A six-year-old Funke Adeoye was expecting her dad to return home on a usual weekday evening in the late 1990s. Adeoye waited till she fell asleep, and she went to bed for the next two weeks without her dad coming home.
The Nigeria Police Force had detained Adeoye’s father along with some of his coworkers for a crime she insists they never committed.
With the breadwinner of her family locked up, Adeoye’s mother had to visit her husband in detention at the State Criminal Investigation Department, Panti Street, Lagos. She went there every day to feed him and think of a way to get him out fast.
Adeoye recounts that those weeks of injustice left her father with the dream of one of his children becoming a lawyer, a dream he voiced to the hearing of his children.
“So, I was born in Port Harcourt, Rivers State, but I grew up in Lagos. We were six kids and I was like my dad’s favourite,” Adeoye recounts.
A CRIME HER FATHER DID NOT COMMIT
“For some time during my childhood, I can’t remember the exact year, I think it was ‘97 or ‘98, I just noticed that my dad wasn’t at home. And we later found out that he had been arrested and detained for a crime he did not commit. Something had happened in their office, and they had picked him and some of his colleagues up. Now, his boss was influential, so they sort of had the upper hand.
“So, for about two weeks or three weeks, my mum frequented the notorious police station in Lagos known as Panti. She went every day to give my dad food. At the time, my dad was the breadwinner of the family, so we didn’t really have money to afford the services of a lawyer. It was a really traumatic period for my family. Eventually, we got someone, a distant relative, who helped us get him out of detention.
“I was quite young. And then my dad came back home, he would always say that, for everything that he suffered and all, one of his kids must become a lawyer.”
Adeoye had two elder siblings who chose different career paths but her father’s words stayed with her till it was time for university.
Law was Adeoye’s only career choice and she went ahead to work on restorative justice and prison reforms as her undergraduate thesis. Adeoye’s passion for this prison and justice thesis earned her an excellent A grade.
“Doing this undergraduate research in 2012, I found out that about 65% of the people in prison were awaiting trial, and it was more than a project for me. It became personal to me, like, oh, what can we do about this?”
MESSED UP BY A GOVERNMENT HOSPITAL
After her undergraduate studies, she attended the Nigerian Law School in Abuja, where she visited prison inmates as a student in the law clinic. Her interviews with the prisoners corroborated her undergraduate thesis research.
Everywhere Adeoye went, her interest in reformative justice and prison reforms were strengthened. She returned to Lagos after Law School and did more prison outreach work through the church she attended as a volunteer. She eventually started working at the law firm of Olumide Sofowora, a reputable litigation lawyer and Senior Advocate of Nigeria (SAN).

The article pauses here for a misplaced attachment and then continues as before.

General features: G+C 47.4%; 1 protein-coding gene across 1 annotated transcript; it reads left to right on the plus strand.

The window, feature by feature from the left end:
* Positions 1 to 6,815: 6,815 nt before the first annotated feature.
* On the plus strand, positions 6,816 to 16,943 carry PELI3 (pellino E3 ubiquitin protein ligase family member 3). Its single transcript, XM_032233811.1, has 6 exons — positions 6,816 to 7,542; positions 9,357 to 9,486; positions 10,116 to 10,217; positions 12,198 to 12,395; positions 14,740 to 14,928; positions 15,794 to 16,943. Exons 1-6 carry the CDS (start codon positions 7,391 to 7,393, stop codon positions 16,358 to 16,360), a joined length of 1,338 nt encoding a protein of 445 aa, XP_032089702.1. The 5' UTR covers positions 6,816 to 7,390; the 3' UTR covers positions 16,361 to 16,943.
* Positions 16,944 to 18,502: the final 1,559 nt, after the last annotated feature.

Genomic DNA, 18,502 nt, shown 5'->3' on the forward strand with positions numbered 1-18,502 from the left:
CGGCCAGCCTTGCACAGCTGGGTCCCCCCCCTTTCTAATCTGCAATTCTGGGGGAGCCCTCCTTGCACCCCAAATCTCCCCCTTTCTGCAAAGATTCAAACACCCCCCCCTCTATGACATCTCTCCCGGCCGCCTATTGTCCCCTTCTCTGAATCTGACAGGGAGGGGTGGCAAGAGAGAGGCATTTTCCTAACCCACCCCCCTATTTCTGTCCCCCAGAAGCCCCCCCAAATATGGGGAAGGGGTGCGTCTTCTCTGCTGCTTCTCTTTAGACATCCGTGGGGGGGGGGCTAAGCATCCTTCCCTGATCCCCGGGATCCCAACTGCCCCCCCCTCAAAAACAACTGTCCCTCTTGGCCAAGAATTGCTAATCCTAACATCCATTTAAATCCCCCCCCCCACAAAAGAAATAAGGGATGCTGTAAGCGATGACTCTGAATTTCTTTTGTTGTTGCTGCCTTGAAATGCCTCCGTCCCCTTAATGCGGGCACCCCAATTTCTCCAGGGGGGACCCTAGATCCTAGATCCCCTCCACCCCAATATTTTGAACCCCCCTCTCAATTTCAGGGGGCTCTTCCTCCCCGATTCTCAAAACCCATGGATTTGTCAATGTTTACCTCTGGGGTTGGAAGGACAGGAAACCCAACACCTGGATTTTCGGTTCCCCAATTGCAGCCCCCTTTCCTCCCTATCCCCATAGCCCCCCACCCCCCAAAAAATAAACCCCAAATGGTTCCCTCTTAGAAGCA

Adeoye left Olumide Sofowora after getting married and relocating in 2017. She decided to focus on criminal justice and applied to work in that capacity but got no offers from law firms in those first few months in Abuja.
Adeoye volunteered for Amnesty International a couple of times. She got pregnant with twins after her marriage.
“I registered at a government hospital and they messed me up. I lost one of my kids,” she told FIJ.
“That was in March 2018. I was initially bent on suing the government because our health system was a shambles, but I went back to my faith because I am a person of faith. So, I knew that I had a heart for people in prisons, and I felt that that was the time to take it up. I wrote a letter to the Controller of Nigerian Correctional Services (NCS) stating that I was a lawyer who wanted to offer pro bono legal services to indigent prisoners. That was how I started.”
JOBLESS ADEOYE REPRESENTED INNOCENT PRISONERS FOR FREE
Adeoye didn’t have a job at the time, she had just had her baby, but she started to offer pro bono legal services to indigent prisoners immediately after the NCS controller approved her letter.
Wasn’t this risky?
“Let me start with personal risks. It didn’t make a lot of sense when I started my organisation. It was about four years after my call to bar, I was relocating from Lagos to Abuja and I had recently had to resign at my job. After my resignation, I had another offer in a bigger law firm that had a branch in Abuja.
“So I had an offer but I declined it because I really wanted to do something outside the regular law practice. That was a big risk because we didn’t know what the future held. I had just moved to a new city, I was newly married, and all the things that came with that situation.